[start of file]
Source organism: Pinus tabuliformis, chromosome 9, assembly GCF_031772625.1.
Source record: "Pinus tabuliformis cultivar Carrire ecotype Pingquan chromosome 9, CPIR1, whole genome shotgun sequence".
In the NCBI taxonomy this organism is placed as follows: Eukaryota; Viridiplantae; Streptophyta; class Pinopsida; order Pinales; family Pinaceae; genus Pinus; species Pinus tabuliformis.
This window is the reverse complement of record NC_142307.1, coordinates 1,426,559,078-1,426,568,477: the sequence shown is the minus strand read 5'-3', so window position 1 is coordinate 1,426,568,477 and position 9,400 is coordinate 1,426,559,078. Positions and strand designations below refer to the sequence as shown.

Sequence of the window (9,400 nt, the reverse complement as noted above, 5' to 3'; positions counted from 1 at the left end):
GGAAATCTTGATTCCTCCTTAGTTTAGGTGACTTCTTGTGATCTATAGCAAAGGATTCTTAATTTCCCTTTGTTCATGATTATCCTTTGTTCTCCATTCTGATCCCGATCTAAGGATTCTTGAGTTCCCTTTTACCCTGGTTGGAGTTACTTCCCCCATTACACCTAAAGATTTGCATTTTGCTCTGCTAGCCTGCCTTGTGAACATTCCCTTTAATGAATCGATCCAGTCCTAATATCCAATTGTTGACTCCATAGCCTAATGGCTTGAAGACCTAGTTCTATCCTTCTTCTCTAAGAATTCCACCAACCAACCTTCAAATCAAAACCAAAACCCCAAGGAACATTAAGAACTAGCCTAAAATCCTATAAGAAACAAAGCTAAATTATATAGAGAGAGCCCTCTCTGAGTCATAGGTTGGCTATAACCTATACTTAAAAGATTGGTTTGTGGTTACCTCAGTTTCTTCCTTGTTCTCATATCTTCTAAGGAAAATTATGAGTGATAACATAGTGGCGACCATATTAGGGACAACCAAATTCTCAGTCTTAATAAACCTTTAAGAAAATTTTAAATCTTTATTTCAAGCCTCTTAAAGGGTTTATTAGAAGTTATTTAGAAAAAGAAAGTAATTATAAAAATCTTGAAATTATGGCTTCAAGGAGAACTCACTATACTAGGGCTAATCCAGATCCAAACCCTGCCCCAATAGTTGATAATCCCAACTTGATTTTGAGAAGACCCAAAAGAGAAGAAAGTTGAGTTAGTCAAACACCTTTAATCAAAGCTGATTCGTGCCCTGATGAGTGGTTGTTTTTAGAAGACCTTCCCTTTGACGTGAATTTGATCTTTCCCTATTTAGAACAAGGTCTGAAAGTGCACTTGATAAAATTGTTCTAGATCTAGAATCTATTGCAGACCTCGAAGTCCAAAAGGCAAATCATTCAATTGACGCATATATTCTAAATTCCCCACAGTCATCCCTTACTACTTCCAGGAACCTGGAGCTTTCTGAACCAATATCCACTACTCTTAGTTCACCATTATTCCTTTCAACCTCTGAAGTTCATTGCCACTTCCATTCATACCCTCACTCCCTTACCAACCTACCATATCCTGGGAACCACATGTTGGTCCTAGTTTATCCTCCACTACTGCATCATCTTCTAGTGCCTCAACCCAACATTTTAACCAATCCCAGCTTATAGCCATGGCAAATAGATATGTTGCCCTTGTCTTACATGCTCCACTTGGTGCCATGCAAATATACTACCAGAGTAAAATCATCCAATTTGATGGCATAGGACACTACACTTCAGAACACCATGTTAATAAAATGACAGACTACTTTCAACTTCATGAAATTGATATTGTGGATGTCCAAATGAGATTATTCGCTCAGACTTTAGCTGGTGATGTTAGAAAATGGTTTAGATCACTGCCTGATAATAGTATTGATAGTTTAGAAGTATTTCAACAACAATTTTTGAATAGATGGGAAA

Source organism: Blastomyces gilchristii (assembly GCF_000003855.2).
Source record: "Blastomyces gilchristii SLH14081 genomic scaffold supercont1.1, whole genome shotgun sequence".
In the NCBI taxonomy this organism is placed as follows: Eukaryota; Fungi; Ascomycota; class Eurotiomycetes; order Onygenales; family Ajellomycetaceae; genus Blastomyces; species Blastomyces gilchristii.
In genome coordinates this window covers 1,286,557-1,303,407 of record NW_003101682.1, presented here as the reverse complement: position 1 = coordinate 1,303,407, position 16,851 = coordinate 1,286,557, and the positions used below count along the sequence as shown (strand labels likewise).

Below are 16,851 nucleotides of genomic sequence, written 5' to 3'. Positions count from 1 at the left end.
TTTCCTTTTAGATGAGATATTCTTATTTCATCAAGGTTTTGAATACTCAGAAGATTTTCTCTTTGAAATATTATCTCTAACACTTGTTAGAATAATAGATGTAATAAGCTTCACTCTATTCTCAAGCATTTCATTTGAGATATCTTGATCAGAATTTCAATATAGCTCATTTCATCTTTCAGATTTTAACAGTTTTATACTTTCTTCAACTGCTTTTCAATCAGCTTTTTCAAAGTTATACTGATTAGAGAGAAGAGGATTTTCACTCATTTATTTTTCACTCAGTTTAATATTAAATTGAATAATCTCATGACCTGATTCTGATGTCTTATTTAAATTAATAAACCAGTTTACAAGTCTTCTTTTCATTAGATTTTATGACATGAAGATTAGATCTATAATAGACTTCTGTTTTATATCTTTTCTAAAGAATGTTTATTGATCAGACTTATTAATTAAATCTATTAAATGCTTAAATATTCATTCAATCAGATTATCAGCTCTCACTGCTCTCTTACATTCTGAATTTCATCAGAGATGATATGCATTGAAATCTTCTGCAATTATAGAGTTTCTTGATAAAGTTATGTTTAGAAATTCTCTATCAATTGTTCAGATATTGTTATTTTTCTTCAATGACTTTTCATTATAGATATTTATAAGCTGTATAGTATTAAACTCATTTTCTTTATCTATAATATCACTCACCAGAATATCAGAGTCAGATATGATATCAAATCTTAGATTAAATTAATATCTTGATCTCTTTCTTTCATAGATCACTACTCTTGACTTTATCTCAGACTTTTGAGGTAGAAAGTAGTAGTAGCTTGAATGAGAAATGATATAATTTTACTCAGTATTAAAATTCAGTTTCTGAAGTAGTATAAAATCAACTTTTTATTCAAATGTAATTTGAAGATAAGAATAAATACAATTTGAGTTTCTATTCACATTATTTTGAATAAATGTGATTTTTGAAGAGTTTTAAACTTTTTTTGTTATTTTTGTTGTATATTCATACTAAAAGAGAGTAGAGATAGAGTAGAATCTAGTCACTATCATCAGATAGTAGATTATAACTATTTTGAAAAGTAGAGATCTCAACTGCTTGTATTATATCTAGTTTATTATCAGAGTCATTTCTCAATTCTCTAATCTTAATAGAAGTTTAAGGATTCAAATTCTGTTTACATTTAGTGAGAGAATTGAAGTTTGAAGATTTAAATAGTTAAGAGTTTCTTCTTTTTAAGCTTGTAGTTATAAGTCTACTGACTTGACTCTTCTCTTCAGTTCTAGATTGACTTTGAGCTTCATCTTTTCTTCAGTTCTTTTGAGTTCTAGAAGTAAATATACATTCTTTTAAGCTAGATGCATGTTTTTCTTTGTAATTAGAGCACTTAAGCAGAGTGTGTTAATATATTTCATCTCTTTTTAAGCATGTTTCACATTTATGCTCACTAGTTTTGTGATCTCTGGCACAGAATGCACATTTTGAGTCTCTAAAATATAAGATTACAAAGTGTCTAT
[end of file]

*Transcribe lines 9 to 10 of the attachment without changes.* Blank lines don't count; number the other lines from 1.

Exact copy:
In the NCBI taxonomy this organism is placed as follows: Eukaryota; Fungi; Ascomycota; class Eurotiomycetes; order Onygenales; family Ajellomycetaceae; genus Blastomyces; species Blastomyces gilchristii.
In genome coordinates this window covers 1,286,557-1,303,407 of record NW_003101682.1, presented here as the reverse complement: position 1 = coordinate 1,303,407, position 16,851 = coordinate 1,286,557, and the positions used below count along the sequence as shown (strand labels likewise).